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Wednesday Seminar | Japan’s Quest for Normalisation: A case study of Japan’s Arms Export Policy | 22nd December @ 3:00 PM IST | Zoom Webinar

22 Dec 2021
Shahana Thankachan
Venue: Zoom Webinar
Time: 3:00 PM

It is difficult to define what a “normal” state is in the current global system. One of the more accepted definitions however, of a “normal” state is one that has the ability and freedom to fulfil all its regional and global responsibilities proportionate to its stature in the global system. As per this definition, Japan fell short of being a “normal” state in many aspects.

Japan’s status of being an “abnormal” state began changing in 1991, when it started the process of its security policy “normalisation”. Among a slew of measures, one of the major policy changes introduced in this regard was the removal of the ban on arms export in 2014. The paper uses Japan’s new arms export policy as a case study to examine the process of Japan’s “normalisation” more closely. The case study is used to test the hypothesis that Japan has normalized in status but not in behavior. The attempt is also to identify the structural and non-structural challenges facing Japan’s defence industry and its export. The paper also provides some possible solutions to overcoming the challenges facing Japan as the latest entrant in the international weapons market. The larger aim is to identify the opportunities for strengthening India-Japan defence co-operation. The two countries can greatly benefit each other through such cooperation, as India is the second-largest arms importer in the world, while the Japanese defence industry faces an existential crisis unless it can accelerate its exports substantially. Finally, the paper also briefly analyses the impact of the pandemic and domestic political instability on the process of “normalisation”.

 

About the Speaker

Shahana Thankachan is currently working as an Assistant Professor at the University of Navarra in Spain. Shahana received her Ph.D. from the Centre for East Asian Studies, Jawaharlal Nehru University in 2021. The topic of her thesis was “Japan’s Quest for Normalisation: A Study of Security Policy”. She worked as a Consultant at the Policy Planning and Research Division of the Ministry of External Affairs, Delhi for 1.5 years. She was the recipient of the Japan Foundation Doctoral Fellowship as part of which she spent one year at Kobe University, Japan. She was also the recipient of the St Stephen’s College-Soka University fellowship and spent a year at Soka University, Japan. She is also affiliated to the Research Institute of Indo-Pacific Affairs, Japan. She worked at the National Maritime Foundation, Delhi as a Research Associate for one year. Shahana completed her master’s and MPhil from Jawaharlal Nehru University. She studied BA History (Honours) at St Stephen’s College, Delhi. Shahana is well conversant in the Japanese language and her areas of interest include Japanese security policy, East Asian geopolitics and security, Indo Pacific, and India-Japan relations. She is published in several reputed national and international journals and has been a panellist at several international conferences.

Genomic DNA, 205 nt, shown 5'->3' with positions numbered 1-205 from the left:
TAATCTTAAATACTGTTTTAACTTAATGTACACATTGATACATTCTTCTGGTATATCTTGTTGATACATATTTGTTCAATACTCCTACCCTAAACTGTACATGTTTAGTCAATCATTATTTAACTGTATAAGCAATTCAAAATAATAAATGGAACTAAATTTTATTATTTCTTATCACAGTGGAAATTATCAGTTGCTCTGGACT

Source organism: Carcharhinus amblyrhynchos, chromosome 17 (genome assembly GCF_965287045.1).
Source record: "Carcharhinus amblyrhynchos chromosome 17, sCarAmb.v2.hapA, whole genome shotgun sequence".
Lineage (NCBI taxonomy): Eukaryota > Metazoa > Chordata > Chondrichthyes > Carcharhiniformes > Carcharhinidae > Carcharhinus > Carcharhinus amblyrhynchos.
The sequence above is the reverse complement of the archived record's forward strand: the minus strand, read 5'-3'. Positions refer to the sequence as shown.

About the Chair

Srabani Roy Choudhury is a Professor in Japanese Studies, Centre for East Asian Studies, School of International Studies, Jawaharlal Nehru University. She received her Ph.D from Jawaharlal Nehru University, New Delhi. Prior to joining Jawaharlal Nehru University in 2007, she was a faculty in International Management Institute. She has been recipient of Japan Foundation fellowship, visiting scholar programme to Keizai Koho Centre, Ministry of Economics and Industry, Japan, Policy Research Institute, Ministry of Finance, Japan, a visiting fellow at Research Institute for Economic & Business Administration, Kobe University and Graduate School of Development Studies, Nagoya University. Her research interest lies in the area of Japanese investment in India and enjoys micro –level firm studies. Her recent publications are centered on Japan- India economic relations and Japanese Multinationals experiences in India, their entry strategies and their survival techniques.’.

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  • It is difficult to define what a “normal” state is in the current global system. One of the more accepted definitions however, of a “normal” state is one that has the ability

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